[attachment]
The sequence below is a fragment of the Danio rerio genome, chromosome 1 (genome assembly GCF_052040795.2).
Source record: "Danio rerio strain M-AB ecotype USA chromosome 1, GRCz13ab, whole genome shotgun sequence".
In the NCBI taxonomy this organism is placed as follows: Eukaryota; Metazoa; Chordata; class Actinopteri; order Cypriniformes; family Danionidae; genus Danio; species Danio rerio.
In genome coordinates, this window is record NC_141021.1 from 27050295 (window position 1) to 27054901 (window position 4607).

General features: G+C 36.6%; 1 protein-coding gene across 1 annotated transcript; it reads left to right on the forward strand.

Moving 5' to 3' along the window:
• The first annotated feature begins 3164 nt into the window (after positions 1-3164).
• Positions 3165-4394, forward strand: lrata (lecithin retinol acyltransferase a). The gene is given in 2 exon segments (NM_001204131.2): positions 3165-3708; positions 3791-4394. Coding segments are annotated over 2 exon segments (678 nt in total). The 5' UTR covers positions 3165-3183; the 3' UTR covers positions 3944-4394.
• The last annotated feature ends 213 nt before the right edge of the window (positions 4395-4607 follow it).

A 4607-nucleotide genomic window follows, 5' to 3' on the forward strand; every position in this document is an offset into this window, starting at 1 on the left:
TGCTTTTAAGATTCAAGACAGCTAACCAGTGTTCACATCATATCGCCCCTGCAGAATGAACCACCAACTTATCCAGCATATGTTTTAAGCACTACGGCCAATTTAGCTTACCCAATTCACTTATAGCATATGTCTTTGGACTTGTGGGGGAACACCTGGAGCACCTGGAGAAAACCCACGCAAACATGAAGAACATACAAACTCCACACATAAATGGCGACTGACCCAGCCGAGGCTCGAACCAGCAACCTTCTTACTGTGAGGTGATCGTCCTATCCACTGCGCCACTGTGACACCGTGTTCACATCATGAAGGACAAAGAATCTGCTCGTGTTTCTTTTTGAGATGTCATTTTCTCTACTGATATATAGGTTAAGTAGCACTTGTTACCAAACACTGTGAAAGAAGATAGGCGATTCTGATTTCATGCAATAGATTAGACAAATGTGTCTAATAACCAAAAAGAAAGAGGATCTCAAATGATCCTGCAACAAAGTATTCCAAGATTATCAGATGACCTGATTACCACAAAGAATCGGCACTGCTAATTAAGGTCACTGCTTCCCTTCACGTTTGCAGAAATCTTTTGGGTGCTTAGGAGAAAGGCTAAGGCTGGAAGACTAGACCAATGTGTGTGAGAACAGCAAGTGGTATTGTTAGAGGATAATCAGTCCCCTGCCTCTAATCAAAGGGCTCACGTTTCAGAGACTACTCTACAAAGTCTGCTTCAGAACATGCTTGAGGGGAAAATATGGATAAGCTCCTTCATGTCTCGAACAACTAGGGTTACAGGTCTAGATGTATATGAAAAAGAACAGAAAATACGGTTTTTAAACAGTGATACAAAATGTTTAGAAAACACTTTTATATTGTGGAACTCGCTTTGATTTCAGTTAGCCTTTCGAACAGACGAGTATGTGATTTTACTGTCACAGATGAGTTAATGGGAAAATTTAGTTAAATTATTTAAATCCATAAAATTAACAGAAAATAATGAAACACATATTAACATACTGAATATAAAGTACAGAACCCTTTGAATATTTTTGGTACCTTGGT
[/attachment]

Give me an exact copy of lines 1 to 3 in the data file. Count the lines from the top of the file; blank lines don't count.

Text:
The sequence below is a fragment of the Danio rerio genome, chromosome 1 (genome assembly GCF_052040795.2).
Source record: "Danio rerio strain M-AB ecotype USA chromosome 1, GRCz13ab, whole genome shotgun sequence".
In the NCBI taxonomy this organism is placed as follows: Eukaryota; Metazoa; Chordata; class Actinopteri; order Cypriniformes; family Danionidae; genus Danio; species Danio rerio.